14 NOVEMBER 1914, Page 4



WE are delighted to see that the Government have taken the first step in scientific recruiting. They are posting to every householder in the country an appeal to send in the names of all persons in the household— 'which means, of course, lodgers as well as the householder himself and his sons or brothers—who are able and willing to serve the nation in arms. This fits the prime, the essential need, and makes the direct personal appeal : "Will you, if eligible, serve your country, and pass on the appeal to any men under your roof who are also eligible ? " We should like, however, to have added for muster pur- poses the further question : " In any case, state in your reply—whether you are now willing to serve or not—if you are of military age, that is, over nineteen and not over thirty-eight (or not over forty-five if you are an ex-soldier), and if there is any person resident in your house who is over nineteen and not over thirty-eight." This question, however, can if necessary be put later, and there- fore, though we regret its omission on the ground that time would have been saved by asking it at once, we admit that the essential step—the personal appeal—is being taken.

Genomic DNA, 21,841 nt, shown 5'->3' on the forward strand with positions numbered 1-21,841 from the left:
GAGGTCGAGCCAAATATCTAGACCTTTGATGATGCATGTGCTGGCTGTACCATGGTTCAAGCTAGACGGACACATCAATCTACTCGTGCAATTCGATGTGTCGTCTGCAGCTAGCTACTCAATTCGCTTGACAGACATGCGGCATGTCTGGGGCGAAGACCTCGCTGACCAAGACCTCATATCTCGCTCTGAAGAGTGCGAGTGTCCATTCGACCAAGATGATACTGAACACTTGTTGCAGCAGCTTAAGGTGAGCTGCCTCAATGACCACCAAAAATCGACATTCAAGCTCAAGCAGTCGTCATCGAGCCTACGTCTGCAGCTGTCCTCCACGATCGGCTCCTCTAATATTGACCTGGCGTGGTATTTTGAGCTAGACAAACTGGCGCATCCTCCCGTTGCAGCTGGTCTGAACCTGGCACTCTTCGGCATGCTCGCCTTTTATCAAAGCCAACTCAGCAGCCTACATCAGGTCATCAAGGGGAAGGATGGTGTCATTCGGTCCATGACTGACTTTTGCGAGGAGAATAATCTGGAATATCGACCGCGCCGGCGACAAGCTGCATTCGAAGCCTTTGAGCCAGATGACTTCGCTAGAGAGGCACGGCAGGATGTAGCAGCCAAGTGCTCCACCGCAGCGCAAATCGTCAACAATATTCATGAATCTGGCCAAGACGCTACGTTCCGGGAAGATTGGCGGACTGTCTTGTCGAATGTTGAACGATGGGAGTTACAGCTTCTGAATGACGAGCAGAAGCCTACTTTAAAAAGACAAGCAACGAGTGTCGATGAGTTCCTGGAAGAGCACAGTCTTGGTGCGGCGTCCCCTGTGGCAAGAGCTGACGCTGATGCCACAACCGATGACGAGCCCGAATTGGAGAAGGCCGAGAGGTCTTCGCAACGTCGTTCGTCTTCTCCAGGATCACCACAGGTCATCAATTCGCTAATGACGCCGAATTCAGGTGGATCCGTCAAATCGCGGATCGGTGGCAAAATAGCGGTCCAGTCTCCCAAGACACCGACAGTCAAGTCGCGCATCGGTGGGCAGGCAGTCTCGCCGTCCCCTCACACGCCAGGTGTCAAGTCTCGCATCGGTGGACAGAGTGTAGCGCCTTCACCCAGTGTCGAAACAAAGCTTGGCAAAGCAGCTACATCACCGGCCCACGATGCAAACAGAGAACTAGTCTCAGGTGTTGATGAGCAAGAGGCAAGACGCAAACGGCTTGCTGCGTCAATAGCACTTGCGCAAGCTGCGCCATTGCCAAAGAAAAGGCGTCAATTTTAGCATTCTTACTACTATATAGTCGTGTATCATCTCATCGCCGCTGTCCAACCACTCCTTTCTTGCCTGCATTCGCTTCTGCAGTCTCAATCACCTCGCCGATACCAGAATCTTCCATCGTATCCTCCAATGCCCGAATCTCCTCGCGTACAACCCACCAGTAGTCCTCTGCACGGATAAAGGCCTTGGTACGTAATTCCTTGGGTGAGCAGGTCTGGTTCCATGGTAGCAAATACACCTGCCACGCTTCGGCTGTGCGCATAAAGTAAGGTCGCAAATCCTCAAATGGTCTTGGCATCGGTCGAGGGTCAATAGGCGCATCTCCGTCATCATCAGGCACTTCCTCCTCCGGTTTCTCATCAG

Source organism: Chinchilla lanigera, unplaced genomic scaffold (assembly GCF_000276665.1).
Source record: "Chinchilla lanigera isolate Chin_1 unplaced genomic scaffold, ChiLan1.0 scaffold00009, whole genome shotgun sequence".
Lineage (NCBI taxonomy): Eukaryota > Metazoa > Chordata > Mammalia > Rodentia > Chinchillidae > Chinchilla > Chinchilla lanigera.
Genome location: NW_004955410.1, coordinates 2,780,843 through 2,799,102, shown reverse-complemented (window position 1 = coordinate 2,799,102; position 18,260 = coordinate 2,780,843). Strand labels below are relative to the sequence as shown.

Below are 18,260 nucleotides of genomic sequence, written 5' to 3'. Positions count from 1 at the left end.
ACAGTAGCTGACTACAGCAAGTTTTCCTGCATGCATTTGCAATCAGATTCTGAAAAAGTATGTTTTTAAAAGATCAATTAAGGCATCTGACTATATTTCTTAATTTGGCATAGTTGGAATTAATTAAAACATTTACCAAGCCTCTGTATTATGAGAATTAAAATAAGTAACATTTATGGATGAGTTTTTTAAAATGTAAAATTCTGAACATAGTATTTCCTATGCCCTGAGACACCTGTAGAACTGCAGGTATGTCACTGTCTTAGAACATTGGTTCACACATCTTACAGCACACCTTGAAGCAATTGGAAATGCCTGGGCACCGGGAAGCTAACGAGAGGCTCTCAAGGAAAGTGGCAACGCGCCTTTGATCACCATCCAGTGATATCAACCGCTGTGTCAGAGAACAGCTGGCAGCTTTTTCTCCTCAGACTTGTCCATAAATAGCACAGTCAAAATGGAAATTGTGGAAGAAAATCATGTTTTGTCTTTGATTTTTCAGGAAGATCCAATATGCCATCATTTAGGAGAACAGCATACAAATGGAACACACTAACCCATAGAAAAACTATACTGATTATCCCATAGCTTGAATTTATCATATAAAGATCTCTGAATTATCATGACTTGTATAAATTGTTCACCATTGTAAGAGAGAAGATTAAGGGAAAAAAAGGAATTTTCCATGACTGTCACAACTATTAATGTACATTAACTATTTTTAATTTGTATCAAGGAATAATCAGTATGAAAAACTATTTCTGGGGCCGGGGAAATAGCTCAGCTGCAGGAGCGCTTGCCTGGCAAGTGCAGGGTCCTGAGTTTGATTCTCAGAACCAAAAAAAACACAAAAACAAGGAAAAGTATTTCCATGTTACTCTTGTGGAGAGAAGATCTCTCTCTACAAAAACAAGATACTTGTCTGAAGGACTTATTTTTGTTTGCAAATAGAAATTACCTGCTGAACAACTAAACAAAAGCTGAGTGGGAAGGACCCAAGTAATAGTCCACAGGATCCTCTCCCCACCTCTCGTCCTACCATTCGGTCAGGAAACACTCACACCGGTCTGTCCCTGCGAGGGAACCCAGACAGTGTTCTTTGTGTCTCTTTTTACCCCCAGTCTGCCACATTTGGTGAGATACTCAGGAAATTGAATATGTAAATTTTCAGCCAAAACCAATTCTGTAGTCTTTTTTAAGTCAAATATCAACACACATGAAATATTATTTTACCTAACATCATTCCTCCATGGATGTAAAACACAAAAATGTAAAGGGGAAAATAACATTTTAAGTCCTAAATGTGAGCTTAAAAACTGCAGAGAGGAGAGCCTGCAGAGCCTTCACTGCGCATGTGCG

We shall not attempt to anticipate what will be the result of the appeal. We assume, of course, that the form enclosed with the appeal is an intelligible and practical form of reply ; also that the persons who are conduct- ing the appeal are making ample provision for what in business is called "a follow-up" letter. We may take it that in the case of a general appeal of this kind only some sixty or seventy per cent. of the forms will at once be sent in. It must not be presumed, however, that the thirty or forty per cent. who do not reply are therefore sulky or unpatriotic, and that it is no good to make any further appeal to them. It is quite as likely that they are merely careless. Educated people are often haunted by the recollection of an unanswered letter, especially if it is a Government letter, but uneducated people as a rule are not at all troubled by such scruples. They put a letter which is tiresome or puzzling upon the mantelpiece for further and better consideration without a qualm, and usually forget all about it. What, then, should be done is this. The replies should all be ticked off on the list of householders—i.e., the voters' list— and then a determined attack be made upon those who have not replied. It should be a matter of pride with those who control the appeal to get postal answers out of at least half of those who did not reply to the first appeal. The " follow-up " letter should clearly be conceived in terms of urgency. After this there should be even a third appeal by post, in which the householder should politely be informed that, if he does not reply in the course of the next three or four days, a person will be told off to call upon him and help him to fill up the paper. This would no doubt awaken a good many people to a sense of their duties. Nevertheless there is sure, even in the very best possible circumstances, to be a residuum of some twenty per cent. of people who, though quite capable of answering —we mean by this people who are not dead or gone away— will not answer through the post. These must be called upon personally. In many cases it will be found that even this residuum are not hostile, but have been placidly waiting for a call. One can quite well picture the widow or mother, or even a man of full age, who will smilingly tell the ultimate canvasser that she or he did not quite understand how to fill in the form, and felt sure that " if we only waited a bit some one would be sure to come and fetch it." The canvasser will probably bear also bow Mrs. So-and-so or Mr. So-and-so down the road has been quite upset because she or he has never bad a paper at all, and thinks she or he has as good a right to have one as anybody else, &c., &c., &c. Then of course the canvasser, if he is up to his job, will make a note of the persons in question and look them up. In fine, if the thing is done strictly on business lines we can expect in ten days or a fortnight to get a virtually complete set of answers.